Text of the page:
Fighting in Church, After Church and the Night Before Church

The Griffith Family that settled in Poultney were Quarrymen and Farmers both. Richard John Griffith(Born 1859 in Wales) was a tall man with fiery red hair and a famous temper. It is unknown why he came to the US but it was well known that the North Wales Quarrymen were a rough lot. One family story says that when Richard was working in the Open pit quarry in Poultney, he became upset at his foreman and picked him up by his ankles and held him over the edge of the pit, threatening to drop him to his death if he didnt relent over some dispute in the Quarry.
                    4 boys
Richard, wife Margaret, oldest son John        The Four Griffith Brothers
and Hugh in 1887

Richard had four boys from his first wife, Margaret, and then two girls. The boys, John, Hugh, Richard and Morris, all worked on the 60 acre farm and in the Quarry with their dad from the age of 9. Unfortunately, this meant that none of the family had much time for leisure, and it was once said that they didnt have time to bathe. On one occasion, it was brought to Richard's attention in the middle of church that he and his boys smelled of the farm, and as we all know, Cleanliness is next to Godliness. Infuriated, Richard and his four sons engaged the rest of the small church in a full out brawl and, as family lore has it, threw the Preacher and his congregation out into the street.

Other stories indicated that the arrival of the Irish to the  quarries in the last 20 years of the 19th century also brought ethinc strife. Family lore (second son Hugh) says the Welsh  quarrymen would finish church early, then go up to the Catholic church and wait for the Irish men to come down the road, where they would meet them and beat them up, kind of a Sunday afternoon past time before we had Sunday football like we do today. Of course, we don't know how successful they really were in beating up the Irish Quarrymen, but that is the legend.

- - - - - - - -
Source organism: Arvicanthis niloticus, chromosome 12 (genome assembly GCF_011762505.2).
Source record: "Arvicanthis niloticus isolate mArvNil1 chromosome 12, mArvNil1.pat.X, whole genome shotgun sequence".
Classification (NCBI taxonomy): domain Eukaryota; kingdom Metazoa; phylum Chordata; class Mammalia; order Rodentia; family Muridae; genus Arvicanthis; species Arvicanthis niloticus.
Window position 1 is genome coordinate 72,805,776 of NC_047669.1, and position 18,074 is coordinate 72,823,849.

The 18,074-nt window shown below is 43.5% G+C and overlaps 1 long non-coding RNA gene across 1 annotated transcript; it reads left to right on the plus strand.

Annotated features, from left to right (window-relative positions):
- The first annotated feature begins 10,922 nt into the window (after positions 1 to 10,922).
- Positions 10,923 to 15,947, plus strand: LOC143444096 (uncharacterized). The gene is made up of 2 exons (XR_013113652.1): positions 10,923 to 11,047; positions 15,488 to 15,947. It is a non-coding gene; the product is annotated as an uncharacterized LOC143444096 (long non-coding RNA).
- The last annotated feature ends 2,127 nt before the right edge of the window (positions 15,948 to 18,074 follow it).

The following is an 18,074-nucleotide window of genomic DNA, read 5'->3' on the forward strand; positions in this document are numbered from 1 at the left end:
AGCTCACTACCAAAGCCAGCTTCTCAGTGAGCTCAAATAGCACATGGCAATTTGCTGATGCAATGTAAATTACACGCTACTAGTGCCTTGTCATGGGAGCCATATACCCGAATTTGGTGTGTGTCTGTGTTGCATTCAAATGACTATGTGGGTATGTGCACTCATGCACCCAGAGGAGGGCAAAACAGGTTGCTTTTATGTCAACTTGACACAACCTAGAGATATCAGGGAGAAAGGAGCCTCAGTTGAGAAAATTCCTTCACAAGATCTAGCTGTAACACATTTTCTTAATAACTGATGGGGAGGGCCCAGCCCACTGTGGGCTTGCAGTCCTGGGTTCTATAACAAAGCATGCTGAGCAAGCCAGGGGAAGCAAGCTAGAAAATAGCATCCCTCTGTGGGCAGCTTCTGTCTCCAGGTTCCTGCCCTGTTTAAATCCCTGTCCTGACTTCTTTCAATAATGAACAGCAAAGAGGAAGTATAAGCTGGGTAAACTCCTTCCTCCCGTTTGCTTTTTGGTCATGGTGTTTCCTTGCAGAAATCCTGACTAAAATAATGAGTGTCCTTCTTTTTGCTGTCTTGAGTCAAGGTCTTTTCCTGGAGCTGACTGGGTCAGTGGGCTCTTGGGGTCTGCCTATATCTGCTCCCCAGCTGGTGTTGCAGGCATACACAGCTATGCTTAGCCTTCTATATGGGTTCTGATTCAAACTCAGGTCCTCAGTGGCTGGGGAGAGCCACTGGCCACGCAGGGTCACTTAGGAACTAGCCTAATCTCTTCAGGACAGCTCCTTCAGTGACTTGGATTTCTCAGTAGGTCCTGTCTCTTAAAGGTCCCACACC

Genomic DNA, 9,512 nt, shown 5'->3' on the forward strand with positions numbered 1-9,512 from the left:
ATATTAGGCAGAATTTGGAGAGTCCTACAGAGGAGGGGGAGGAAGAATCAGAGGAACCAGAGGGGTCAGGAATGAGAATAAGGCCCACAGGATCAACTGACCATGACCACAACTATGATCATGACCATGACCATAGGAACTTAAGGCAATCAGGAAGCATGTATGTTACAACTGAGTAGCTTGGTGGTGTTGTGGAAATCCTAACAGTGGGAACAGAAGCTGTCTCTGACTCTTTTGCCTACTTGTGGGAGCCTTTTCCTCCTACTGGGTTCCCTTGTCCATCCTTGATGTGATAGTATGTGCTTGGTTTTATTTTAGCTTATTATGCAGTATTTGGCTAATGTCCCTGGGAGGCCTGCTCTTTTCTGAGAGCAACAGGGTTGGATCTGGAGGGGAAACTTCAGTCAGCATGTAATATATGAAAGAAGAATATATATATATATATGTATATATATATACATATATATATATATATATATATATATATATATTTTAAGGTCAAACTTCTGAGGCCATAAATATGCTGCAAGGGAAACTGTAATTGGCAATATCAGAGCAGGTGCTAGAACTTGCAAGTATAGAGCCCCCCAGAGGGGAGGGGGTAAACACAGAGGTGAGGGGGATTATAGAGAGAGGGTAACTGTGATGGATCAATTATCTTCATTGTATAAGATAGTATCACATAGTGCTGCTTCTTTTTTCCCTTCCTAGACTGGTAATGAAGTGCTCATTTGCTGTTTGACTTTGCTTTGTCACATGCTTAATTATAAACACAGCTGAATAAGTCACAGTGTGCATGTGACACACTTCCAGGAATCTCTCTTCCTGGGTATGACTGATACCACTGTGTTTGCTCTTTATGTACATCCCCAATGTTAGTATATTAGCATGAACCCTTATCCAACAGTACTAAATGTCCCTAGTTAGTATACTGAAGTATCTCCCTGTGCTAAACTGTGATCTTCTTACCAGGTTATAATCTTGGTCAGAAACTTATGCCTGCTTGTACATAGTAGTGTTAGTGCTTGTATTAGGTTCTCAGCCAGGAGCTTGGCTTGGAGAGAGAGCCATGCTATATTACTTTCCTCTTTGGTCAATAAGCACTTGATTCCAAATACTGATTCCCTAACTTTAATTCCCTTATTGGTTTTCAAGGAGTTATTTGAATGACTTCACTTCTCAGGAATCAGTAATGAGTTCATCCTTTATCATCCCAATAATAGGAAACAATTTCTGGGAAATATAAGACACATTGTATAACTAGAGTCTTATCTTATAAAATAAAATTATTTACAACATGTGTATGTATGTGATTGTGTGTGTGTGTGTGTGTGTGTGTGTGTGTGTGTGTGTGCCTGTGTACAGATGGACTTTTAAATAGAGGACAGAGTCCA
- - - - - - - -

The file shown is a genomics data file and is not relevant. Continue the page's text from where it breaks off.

There was evidently a lot of fighting. While the First son John, like his father, was listed as "Tall" on his WWI draft card, younger brother Hugh was average height, about 5'9 and 170-180 lbs. However, he could hold his own, and jumped trains regularly from Poultney to Granville New York, where he and his brothers would go to drink and fight in a notorious bar. Apparently, they would even drink and fight on the train with other 'riders' on the 8 mile trip. Morris was arrested when he crashed his buggy at the Vermont border after a high speed chase from the New York police, in the early 1900s. Evidently there had been a fight at the bar, but its not certain why the police were chasing him.

It may be that fighting as a way to pass the time was brought over from Wales. Just North of the Llechwedd Slate Quarry at Blaenau Ffestiniog was a mountain pass, named The Crimea. At the top of the pass, (1262 feet above sea level) was a famous Pub called The Crimea, where there were many fights. It is said that the pass was named for a road opened through the pass during the Crimean War, (1854-1856) but it may have been the pass was named after the Pub, which was compared to a battlefield during the Crimean war because there were so many fights. 


There were also stories of how strong and athletic the Griffith boys were. One story says they all were able to hand walk from one end of the barn to the other, suspended from the Center beam while pinching the wood with their fingers, a feat difficult to imagine. Also, Hugh Griffith worked in docks loading 400 LB barrels of beer onto ships. He said he could lift and carry the barrels on his chest which pinching the ends with his fingers. Again, a difficult feat. He also said once that he broke his nose in fight in Chicago when he was hit with a pool ball, during a brief sojurn west to Minnesota, where he did not stay long.

Certainly years of working in a Slate Quarry and on farms would make you tough. There is no doubt things were rough in the 'Good old days' if you were a Griffith, or if you were someone else who offended them.